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Unformatted text preview: Leg ulcer Venous ulcers Population affected: Venous ulcers are the most common form of leg ulcer, accounting for ~70%. They are especially common in later life affecting ~1% of the over 70s. They result from sustained venous hypertension, often due to incompetency of valves. The increased pressure in the venous blood leads to extravasations of fibrin and fluid resulting in oedema and scarring and therefore poor oxygenation of the surrounding tissues. This makes the tissues more susceptible to breaking down. Location: Venous ulcer commonly present on the lower leg (above and medial to the ankles called the GAITER REGION) and are characterised by shallow, itchy, sore, oozing ulcers which are often associated with venous eczema, brown pigmentation (Haemosiderin), varicose veins, scarring and telagectasia. Appearance: Base : Venous ulcers have a wet appearance that is mostly red in colour, but often has the appearance of yellow fibrous tissue. If the ulcer looks green or it has yellow discharge, it is often infected yellow fibrous tissue....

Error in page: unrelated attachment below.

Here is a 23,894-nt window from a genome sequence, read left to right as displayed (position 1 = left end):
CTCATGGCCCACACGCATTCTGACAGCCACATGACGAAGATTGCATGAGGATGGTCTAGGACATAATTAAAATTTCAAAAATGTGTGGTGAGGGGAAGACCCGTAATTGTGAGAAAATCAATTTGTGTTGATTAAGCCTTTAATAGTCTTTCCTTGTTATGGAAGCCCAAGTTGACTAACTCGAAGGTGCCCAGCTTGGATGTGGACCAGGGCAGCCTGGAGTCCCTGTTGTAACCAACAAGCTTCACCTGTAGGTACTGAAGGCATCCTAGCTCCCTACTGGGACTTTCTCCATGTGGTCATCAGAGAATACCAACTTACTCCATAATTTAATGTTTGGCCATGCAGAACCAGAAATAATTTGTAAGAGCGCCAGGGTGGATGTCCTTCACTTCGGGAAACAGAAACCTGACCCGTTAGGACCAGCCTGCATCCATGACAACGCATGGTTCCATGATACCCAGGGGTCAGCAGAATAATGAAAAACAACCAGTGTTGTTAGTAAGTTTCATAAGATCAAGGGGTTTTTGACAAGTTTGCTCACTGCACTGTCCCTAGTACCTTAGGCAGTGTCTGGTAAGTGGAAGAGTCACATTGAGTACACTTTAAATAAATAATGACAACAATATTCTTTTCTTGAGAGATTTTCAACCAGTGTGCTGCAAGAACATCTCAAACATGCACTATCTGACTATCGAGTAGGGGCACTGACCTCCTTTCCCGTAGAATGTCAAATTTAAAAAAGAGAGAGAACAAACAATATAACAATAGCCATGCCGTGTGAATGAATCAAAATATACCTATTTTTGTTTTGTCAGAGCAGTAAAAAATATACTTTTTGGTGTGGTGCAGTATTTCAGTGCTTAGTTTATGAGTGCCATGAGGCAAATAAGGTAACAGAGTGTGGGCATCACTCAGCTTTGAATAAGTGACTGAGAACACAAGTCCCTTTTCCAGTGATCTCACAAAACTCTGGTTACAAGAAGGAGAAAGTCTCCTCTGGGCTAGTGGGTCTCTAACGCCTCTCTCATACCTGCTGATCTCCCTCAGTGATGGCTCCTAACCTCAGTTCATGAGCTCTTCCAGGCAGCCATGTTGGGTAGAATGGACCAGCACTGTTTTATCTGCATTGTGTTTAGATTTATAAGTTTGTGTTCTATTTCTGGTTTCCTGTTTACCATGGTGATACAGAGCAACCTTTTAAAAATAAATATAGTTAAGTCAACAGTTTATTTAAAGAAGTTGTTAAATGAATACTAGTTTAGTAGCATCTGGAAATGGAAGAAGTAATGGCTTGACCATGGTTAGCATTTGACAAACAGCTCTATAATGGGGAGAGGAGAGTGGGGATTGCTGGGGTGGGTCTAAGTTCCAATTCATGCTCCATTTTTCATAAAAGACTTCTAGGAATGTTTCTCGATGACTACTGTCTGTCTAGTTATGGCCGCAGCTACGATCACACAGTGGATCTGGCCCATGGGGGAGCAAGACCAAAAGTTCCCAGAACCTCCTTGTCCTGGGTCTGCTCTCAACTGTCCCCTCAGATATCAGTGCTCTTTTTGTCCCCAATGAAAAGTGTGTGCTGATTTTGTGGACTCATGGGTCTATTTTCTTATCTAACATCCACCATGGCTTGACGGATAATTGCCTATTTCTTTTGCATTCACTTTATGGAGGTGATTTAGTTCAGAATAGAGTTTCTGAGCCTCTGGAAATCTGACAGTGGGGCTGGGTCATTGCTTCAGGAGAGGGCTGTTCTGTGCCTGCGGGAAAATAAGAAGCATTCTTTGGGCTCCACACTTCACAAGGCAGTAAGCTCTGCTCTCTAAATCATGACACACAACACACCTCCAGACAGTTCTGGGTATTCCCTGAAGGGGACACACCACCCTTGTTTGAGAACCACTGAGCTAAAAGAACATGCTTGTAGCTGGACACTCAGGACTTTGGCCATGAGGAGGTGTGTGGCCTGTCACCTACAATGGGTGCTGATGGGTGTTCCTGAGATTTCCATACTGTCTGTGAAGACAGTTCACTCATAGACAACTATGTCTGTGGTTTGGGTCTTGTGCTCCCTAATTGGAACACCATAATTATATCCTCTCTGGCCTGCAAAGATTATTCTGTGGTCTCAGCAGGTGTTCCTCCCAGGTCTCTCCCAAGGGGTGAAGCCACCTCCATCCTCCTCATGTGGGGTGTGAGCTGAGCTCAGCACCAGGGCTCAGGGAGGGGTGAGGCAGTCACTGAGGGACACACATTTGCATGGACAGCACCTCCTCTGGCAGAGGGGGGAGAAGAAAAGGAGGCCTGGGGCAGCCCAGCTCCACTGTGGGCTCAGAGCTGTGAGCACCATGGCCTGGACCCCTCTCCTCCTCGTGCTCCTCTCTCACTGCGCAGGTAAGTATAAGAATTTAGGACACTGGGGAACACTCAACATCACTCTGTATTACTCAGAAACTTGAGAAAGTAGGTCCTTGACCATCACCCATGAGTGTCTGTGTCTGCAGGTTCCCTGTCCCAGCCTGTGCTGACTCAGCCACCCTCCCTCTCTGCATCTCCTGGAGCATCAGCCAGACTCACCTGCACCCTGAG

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This note was uploaded on 12/04/2011 for the course ANT ANT2000 taught by Professor Monicaoyola during the Fall '10 term at Broward College.
- Fall '10